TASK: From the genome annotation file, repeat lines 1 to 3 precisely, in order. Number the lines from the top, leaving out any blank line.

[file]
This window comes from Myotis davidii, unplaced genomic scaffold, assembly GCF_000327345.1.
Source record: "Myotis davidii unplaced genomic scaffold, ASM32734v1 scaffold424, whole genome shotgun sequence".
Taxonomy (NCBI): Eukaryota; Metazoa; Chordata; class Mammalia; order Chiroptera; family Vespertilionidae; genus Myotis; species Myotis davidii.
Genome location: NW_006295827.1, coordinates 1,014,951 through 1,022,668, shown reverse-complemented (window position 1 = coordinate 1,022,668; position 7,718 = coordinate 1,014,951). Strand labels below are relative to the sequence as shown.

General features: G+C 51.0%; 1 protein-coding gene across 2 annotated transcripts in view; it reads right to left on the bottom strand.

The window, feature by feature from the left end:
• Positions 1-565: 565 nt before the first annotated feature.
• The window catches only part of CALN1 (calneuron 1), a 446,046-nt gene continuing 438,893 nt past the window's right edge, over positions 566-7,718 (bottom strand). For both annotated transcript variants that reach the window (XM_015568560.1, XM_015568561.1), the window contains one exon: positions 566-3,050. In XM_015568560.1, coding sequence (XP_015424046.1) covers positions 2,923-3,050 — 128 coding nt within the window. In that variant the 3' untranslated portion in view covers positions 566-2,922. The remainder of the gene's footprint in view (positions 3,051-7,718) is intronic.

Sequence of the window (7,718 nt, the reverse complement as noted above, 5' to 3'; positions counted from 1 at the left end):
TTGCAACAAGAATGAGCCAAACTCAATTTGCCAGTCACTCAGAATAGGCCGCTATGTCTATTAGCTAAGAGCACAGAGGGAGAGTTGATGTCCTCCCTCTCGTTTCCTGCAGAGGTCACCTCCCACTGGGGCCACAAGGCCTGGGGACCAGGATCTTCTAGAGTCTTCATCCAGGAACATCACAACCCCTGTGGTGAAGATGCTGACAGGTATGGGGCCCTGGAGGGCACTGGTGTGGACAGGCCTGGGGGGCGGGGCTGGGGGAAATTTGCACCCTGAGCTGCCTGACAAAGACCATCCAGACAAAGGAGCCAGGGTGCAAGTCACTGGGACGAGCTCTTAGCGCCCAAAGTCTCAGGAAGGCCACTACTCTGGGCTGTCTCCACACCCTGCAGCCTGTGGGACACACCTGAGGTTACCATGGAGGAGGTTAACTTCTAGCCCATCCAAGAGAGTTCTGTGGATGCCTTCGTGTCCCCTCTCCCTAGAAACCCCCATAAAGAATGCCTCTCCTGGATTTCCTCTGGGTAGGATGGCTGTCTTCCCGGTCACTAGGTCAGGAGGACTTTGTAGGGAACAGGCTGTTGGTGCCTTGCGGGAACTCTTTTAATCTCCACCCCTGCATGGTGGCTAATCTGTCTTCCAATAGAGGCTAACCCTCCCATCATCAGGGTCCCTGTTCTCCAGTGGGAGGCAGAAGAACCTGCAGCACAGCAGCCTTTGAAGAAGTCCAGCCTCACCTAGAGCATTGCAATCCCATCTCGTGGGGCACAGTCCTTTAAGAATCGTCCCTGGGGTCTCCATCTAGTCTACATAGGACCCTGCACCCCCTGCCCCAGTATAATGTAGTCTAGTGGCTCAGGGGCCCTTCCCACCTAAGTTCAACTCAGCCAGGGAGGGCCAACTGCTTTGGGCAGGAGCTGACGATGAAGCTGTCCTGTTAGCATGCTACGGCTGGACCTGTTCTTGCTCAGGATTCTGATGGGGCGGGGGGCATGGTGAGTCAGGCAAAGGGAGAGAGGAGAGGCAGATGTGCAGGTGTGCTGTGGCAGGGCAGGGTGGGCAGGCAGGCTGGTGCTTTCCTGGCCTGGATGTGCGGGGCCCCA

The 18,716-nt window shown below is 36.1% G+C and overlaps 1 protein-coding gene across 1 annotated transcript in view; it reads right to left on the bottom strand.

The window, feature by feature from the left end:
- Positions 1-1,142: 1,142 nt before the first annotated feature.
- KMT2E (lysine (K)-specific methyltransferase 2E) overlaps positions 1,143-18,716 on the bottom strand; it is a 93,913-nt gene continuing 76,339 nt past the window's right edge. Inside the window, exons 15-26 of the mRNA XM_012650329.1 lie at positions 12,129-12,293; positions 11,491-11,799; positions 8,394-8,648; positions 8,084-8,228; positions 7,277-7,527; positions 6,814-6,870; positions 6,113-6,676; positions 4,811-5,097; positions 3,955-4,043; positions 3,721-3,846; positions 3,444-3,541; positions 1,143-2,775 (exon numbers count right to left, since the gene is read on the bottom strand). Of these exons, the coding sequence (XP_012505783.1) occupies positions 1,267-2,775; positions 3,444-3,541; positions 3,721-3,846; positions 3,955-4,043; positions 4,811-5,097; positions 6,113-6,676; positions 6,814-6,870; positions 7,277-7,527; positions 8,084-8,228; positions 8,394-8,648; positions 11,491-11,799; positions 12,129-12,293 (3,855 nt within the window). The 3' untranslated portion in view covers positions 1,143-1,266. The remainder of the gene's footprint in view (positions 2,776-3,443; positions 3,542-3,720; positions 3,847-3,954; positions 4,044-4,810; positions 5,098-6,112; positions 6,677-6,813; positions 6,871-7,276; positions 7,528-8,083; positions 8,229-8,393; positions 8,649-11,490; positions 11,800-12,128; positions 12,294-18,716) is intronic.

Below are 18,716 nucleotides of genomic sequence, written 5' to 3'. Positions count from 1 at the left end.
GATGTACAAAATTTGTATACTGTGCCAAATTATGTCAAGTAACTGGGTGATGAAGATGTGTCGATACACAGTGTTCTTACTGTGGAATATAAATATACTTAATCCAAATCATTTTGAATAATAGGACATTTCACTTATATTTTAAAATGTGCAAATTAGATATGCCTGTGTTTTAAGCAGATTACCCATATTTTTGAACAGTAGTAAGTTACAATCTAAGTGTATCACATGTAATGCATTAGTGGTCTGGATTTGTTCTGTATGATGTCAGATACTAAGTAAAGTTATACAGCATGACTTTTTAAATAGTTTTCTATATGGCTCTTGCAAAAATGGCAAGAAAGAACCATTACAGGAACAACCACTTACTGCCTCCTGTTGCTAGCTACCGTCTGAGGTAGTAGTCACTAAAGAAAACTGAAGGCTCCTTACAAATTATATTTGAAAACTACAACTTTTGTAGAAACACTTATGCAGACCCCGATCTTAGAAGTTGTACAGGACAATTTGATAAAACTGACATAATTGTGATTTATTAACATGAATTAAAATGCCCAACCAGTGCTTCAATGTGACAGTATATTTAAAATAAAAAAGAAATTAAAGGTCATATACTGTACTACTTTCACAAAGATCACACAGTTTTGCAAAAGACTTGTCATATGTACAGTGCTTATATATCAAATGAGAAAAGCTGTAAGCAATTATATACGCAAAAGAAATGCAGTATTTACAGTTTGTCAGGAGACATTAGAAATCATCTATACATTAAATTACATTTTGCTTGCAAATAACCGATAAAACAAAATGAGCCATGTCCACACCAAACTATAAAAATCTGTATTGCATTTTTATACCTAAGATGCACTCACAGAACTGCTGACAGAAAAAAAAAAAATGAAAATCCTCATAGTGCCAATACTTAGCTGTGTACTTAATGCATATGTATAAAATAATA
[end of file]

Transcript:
This window comes from Myotis davidii, unplaced genomic scaffold, assembly GCF_000327345.1.
Source record: "Myotis davidii unplaced genomic scaffold, ASM32734v1 scaffold424, whole genome shotgun sequence".
Taxonomy (NCBI): Eukaryota; Metazoa; Chordata; class Mammalia; order Chiroptera; family Vespertilionidae; genus Myotis; species Myotis davidii.